1. What does the removal of the Default Retirement Age mean?
The removal of the Default Retirement Age (DRA) means that a mandatory retirement age will cease to exist and organisations will not be able to dismiss individuals by way of retirement. However individuals may still elect to retire of their own accord as further detailed below. A pensionable age will continue to exist, see question 2.
2. What is the Pensionable Age?
The Pensionable Age is the age, set out in The Pensions Act, from which you can draw an unreduced pension (pension benefits which are not reduced by retiring earlier than the Pensionable Age). Current legislation mandates that the State Pension may be drawn from age 65 but must be drawn no later than age 75.
3. Can I still leave on my ‘normal’ retirement date (previously the Default Retirement Age)?
Although there is no longer a default retirement age (‘normal’ retirement age) which was usually 65 you can still retire on the date that you originally intended. The legislation simply removes any compulsion for you to cease employment at a specific age.
4. Will I be notified of my right to work beyond the Default Retirement Age?
No. With the removal of the Default Retirement Age the current notification procedure will cease. The default expectation will be that individuals will have the right to continue working until they notify the institution of their request to retire.
(Note: If you are due to reach your ‘normal’ retirement age (currently defined as the Default Retirement Age) prior to 30 September 2011, you will already have been contacted to ask whether you wish to apply to work longer.)
5. If I want to continue to work beyond the ‘normal’ retirement age (previously the Default Retirement Age) what do I have to do?
If your ‘normal’ retirement age falls on or after 1 October 2011 no further action is required by you – simply continue working. It is expected that you will continue to perform the duties of the role to the expected standards.
6. What if I want to retire?
You should discuss your intention to retire with your manager as early as possible in your deliberations. Once you have made your decision to retire, you should send a letter outlining your intention to retire to your line manager, giving your contractual period of notice.
You and your line manager should then complete the Leaver Form. This will begin the process of your retirement.
If it is your intention to draw your retirement benefits upon ceasing employment with the University you will need to contact the Pensions Team to determine your entitlement.
7. Can I still retire from 60 years of age?
Yes. You can retire and draw upon your retirement benefits provided that you have attained your 55th birthday and meet the relevant criteria for drawing your benefits under the rules of your pension scheme. Your retirement benefits may be reduced if you retire before your scheme's normal retirement age. There are differences between the University's pension schemes and therefore you should liaise with the Pensions Team to seek additional information on your retirement benefits.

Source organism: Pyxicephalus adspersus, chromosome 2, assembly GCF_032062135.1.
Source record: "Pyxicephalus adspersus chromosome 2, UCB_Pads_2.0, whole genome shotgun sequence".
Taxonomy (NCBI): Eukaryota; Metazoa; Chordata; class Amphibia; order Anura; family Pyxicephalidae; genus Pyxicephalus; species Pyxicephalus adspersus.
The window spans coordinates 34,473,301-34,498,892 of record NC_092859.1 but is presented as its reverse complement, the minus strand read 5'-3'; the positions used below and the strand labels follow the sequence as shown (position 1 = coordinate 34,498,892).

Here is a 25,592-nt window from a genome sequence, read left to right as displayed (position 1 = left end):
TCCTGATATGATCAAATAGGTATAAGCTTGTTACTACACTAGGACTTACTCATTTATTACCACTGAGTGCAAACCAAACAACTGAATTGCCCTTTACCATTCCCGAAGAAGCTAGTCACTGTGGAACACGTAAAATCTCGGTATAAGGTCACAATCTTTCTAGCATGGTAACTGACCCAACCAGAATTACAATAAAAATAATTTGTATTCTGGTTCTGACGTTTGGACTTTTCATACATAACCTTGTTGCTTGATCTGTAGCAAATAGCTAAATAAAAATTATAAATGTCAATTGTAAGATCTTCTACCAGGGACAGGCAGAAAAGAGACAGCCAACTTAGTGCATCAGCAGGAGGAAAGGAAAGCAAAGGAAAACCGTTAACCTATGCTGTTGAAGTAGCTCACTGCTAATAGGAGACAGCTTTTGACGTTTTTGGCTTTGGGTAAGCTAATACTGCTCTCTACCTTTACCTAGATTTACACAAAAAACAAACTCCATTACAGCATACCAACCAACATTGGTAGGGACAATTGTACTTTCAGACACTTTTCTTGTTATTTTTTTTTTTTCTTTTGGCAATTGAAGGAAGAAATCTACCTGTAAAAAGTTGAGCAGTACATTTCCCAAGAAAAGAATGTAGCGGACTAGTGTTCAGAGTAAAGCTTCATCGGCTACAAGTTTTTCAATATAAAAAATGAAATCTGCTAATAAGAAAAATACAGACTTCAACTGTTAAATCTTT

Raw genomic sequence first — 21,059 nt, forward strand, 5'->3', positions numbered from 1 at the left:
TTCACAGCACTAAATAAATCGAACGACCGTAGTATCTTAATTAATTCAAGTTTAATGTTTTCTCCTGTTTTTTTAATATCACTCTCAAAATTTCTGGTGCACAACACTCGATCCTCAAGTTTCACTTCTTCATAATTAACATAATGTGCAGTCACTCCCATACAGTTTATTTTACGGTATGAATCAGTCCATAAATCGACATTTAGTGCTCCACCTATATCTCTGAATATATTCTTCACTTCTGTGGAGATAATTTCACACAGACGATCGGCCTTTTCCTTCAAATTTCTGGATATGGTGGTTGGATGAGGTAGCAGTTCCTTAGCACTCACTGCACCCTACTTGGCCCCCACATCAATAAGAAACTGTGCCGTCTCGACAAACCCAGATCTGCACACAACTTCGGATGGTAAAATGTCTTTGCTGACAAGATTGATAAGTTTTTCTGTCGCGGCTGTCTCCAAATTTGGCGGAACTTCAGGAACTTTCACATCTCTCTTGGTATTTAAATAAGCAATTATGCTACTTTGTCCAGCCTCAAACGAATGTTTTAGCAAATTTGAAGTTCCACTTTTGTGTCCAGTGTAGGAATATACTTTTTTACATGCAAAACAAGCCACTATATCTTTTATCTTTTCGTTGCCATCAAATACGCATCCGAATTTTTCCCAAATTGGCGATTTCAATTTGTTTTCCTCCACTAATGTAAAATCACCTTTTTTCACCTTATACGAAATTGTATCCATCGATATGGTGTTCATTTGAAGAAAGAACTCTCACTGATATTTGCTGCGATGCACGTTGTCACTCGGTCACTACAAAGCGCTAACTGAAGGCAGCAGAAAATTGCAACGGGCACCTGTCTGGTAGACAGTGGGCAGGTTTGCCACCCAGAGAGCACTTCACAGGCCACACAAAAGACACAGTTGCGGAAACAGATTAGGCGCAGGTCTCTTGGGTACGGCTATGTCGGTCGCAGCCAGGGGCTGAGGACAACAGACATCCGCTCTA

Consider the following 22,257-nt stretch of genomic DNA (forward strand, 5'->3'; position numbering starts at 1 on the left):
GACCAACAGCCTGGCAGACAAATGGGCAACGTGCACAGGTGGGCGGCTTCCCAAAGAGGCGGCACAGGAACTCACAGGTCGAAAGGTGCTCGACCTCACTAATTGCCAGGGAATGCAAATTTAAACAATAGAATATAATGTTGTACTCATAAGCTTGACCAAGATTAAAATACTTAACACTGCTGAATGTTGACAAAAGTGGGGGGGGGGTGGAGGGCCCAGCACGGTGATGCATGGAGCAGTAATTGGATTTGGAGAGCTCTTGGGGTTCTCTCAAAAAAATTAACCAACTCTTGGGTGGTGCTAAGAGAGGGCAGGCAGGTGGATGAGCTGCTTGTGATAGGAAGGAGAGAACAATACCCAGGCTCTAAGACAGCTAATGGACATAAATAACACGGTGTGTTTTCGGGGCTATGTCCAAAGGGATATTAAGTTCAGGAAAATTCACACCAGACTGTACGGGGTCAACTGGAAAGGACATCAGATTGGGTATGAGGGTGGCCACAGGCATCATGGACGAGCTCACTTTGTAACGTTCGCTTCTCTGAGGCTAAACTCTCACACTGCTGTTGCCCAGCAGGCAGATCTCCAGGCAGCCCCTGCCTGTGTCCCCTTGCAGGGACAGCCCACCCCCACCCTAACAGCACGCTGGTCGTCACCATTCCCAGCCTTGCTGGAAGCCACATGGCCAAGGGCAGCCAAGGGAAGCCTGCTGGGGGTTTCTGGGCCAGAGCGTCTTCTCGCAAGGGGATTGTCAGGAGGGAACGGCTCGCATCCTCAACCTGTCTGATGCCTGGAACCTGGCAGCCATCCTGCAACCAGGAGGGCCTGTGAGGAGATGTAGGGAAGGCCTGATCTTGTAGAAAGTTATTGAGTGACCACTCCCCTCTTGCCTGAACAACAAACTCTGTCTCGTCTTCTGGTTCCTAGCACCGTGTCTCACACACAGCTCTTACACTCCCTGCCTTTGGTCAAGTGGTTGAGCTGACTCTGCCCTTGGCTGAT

8. Where can I get information on how my decision to retire will affect my pension?
Current employees should contact the Pensions Team for information about how to obtain retirement benefit illustrations. Former employees can obtain retirement benefit illustrations direct from the relevant pension scheme administrator. You may wish to consider seeking advice from an independent financial adviser.
9. What happens if I am on a fixed term contract?
Should you wish to retire prior to the end of your current fixed term contract, you will be managed in the same way as any other person on an indefinite contract. You will need to inform us in writing that you wish to retire giving appropriate notice accordingly.
10. What happens if I apply for a job at the University and am over 65?
You will be assessed on merit against the requirements of the role and person specification for the job. Your age will not be a factor in the assessment.
11. Can my manager ask me about my intentions with regard to retirement?
Yes, as part of the annual review process or at any other appropriate meeting your manager may ask about your short, medium and long term career plans. This type of conversation will assist with workforce planning, career planning and may include discussions concerning life planning, such as retirement.
12. If I have said I want to retire can I change my mind?
Yes – until the point at which you submit in writing your intention to retire, providing your contractual notice period and leave date. Once you have submitted your resignation/retirement letter, the University is under no obligation to allow you to continue working beyond your stated leave date.
13. Can I ask to work part time?
Yes, you can ask to work part time. You should note however that while there is a right to request there is no entitlement to part time work and any such request will need to take into account the operational demands of, and impact on, the Department. Your request should be made through the normal flexible working guidelines.
14. If I decide to stay on, will I be expected to perform the same duties to the same standard?
Yes, if you stay on in the same role you will be expected to perform the same duties to the same standards. There will be no change to your contractual obligations unless you request and have agreed flexible/different working arrangements (See question 13). If you change role you will be expected to perform the duties associated with the role to the standards expected by the University. If you change to part time you will be expected to perform the duties appropriate to the part time nature of the role to standards expected by the University.